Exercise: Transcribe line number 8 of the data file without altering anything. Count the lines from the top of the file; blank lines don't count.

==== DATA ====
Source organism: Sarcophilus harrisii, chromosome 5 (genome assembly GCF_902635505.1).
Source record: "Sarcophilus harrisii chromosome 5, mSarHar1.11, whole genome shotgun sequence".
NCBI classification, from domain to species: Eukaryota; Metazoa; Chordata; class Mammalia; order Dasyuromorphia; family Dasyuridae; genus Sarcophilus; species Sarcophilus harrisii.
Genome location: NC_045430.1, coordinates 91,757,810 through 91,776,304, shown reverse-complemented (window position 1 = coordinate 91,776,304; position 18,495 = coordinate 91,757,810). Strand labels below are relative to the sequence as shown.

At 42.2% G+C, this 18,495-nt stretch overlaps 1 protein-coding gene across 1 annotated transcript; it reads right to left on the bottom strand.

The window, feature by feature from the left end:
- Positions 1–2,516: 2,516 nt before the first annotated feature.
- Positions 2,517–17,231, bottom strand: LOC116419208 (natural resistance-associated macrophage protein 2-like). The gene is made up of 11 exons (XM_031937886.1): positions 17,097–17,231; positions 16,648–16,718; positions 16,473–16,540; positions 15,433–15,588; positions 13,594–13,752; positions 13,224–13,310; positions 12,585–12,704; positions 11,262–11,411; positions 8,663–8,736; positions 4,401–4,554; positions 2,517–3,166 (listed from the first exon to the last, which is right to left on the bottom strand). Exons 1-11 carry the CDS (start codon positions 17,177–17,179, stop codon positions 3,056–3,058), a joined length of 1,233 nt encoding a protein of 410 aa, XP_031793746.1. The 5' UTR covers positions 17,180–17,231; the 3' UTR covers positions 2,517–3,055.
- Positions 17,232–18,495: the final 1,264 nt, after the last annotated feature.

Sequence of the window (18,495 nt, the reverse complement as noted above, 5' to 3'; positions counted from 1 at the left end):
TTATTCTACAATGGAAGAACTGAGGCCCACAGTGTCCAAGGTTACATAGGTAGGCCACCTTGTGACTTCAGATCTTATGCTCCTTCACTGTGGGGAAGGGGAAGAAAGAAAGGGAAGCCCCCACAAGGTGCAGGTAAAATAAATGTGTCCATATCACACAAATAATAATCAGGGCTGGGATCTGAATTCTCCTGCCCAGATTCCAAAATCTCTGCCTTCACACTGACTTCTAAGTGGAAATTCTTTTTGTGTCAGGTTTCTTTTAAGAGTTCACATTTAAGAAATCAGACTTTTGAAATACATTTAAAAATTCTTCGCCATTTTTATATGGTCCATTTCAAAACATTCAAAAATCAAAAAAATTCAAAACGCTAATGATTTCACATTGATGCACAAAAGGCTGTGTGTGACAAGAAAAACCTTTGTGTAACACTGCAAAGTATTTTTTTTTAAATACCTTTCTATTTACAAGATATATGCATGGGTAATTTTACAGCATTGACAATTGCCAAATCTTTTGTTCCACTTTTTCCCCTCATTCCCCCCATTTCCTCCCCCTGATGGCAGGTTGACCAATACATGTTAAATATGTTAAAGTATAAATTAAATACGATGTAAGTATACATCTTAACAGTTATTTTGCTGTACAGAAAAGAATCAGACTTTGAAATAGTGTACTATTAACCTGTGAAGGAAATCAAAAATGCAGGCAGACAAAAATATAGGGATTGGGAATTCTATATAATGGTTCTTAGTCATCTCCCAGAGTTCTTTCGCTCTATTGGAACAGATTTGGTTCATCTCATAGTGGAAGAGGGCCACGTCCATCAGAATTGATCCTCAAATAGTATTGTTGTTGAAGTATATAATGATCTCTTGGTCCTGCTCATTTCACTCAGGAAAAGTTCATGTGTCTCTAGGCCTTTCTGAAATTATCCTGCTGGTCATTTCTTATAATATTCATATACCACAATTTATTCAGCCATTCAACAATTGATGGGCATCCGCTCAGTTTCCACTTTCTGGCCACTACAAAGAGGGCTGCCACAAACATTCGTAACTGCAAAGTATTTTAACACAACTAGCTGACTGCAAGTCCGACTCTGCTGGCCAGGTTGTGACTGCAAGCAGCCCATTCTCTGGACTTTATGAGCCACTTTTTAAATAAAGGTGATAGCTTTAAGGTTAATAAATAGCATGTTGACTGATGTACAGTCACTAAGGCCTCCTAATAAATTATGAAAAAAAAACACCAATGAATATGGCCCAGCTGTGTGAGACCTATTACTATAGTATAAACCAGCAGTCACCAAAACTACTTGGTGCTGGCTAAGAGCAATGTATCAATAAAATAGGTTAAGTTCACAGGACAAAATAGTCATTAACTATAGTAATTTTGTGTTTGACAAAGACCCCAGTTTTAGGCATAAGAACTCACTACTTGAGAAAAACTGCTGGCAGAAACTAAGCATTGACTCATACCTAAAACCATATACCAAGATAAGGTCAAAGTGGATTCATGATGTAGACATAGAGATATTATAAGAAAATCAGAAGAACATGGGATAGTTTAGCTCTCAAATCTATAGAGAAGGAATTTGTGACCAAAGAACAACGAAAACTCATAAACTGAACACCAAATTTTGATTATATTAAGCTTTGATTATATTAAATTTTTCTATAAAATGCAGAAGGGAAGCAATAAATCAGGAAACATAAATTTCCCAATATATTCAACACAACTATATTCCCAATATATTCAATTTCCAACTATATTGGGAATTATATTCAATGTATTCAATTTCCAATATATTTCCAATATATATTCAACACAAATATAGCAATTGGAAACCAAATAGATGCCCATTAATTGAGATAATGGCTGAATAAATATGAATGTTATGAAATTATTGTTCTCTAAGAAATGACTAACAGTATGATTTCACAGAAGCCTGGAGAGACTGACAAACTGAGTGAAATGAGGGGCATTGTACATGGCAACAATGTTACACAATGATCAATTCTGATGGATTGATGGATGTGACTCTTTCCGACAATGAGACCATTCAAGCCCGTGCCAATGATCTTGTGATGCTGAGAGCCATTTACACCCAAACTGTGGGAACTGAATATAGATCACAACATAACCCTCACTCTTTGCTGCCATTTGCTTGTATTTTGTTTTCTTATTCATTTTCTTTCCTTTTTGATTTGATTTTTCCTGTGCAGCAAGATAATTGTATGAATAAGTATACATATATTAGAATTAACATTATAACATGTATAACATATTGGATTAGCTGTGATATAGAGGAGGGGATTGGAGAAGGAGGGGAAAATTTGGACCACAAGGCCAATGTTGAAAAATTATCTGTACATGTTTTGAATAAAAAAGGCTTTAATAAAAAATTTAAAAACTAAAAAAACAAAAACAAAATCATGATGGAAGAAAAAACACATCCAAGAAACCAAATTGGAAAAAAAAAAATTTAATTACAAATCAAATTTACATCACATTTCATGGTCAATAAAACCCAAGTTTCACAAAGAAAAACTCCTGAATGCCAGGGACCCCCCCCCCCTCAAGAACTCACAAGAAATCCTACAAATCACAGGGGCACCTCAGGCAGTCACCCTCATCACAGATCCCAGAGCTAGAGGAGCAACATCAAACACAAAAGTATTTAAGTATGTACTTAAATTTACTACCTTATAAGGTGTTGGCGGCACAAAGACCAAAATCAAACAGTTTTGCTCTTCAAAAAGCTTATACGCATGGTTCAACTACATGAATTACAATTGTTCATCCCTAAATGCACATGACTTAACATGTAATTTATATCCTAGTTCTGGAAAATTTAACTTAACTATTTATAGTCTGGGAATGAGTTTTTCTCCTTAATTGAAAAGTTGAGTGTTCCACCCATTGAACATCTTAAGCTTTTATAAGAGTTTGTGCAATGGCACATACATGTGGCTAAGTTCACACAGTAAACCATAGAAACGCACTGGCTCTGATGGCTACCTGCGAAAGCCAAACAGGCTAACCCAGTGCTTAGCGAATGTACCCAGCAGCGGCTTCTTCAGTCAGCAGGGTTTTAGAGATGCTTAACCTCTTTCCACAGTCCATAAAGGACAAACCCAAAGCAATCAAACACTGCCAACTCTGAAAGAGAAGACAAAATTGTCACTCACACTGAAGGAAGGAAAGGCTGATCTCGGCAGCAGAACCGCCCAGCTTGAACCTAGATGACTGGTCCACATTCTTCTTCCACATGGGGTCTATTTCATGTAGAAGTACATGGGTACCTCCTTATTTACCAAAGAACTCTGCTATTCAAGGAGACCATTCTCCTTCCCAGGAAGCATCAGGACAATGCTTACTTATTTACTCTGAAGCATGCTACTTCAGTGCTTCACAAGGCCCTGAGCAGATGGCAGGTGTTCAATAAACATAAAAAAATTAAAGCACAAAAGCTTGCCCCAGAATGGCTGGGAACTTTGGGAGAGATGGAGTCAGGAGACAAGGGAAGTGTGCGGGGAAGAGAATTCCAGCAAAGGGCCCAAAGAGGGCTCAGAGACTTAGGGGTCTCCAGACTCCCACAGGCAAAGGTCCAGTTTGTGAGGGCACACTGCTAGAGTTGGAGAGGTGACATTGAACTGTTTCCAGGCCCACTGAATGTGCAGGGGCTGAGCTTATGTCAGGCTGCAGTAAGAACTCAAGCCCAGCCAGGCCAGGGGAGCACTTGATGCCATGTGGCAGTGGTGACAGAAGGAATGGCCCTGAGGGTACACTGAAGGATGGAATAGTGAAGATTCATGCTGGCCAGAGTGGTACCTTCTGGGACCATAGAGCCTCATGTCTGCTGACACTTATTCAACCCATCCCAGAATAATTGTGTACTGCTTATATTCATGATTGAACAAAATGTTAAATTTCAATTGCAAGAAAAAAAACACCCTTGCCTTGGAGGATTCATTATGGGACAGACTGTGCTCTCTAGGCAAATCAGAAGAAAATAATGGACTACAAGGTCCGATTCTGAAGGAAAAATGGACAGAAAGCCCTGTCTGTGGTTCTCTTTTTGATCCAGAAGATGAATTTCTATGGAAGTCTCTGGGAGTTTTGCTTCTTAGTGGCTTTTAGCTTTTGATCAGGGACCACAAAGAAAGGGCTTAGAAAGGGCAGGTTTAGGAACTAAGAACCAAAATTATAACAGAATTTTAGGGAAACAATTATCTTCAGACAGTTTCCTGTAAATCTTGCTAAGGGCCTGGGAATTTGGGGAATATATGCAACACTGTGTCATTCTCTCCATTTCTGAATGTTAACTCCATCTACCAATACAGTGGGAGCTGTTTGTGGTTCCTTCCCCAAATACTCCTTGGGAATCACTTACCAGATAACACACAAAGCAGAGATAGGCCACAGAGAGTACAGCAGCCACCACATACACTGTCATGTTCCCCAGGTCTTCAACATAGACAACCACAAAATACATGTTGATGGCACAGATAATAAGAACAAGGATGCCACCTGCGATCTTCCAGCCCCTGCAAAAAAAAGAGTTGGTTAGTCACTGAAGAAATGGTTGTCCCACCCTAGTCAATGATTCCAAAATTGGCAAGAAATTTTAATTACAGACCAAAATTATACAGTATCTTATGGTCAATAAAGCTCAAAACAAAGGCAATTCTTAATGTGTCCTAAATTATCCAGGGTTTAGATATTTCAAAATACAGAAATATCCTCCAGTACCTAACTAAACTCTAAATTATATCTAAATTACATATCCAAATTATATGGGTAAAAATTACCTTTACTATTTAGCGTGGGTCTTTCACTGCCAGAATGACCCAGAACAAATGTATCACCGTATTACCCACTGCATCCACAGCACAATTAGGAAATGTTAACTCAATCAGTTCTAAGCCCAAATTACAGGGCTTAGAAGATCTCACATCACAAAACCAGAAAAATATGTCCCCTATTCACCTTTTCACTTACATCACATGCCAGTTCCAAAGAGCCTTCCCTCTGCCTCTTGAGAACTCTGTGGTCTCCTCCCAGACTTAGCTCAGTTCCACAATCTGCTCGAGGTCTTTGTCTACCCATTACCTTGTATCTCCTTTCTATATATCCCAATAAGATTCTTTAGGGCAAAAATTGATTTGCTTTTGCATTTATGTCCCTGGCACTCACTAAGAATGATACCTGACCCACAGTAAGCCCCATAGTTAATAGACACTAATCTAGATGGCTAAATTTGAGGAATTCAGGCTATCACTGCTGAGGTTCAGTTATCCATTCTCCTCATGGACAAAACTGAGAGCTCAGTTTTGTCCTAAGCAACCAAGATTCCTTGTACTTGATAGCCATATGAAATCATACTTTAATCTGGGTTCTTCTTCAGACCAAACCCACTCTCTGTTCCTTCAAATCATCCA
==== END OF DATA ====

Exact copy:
- Positions 2,517–17,231, bottom strand: LOC116419208 (natural resistance-associated macrophage protein 2-like). The gene is made up of 11 exons (XM_031937886.1): positions 17,097–17,231; positions 16,648–16,718; positions 16,473–16,540; positions 15,433–15,588; positions 13,594–13,752; positions 13,224–13,310; positions 12,585–12,704; positions 11,262–11,411; positions 8,663–8,736; positions 4,401–4,554; positions 2,517–3,166 (listed from the first exon to the last, which is right to left on the bottom strand). Exons 1-11 carry the CDS (start codon positions 17,177–17,179, stop codon positions 3,056–3,058), a joined length of 1,233 nt encoding a protein of 410 aa, XP_031793746.1. The 5' UTR covers positions 17,180–17,231; the 3' UTR covers positions 2,517–3,055.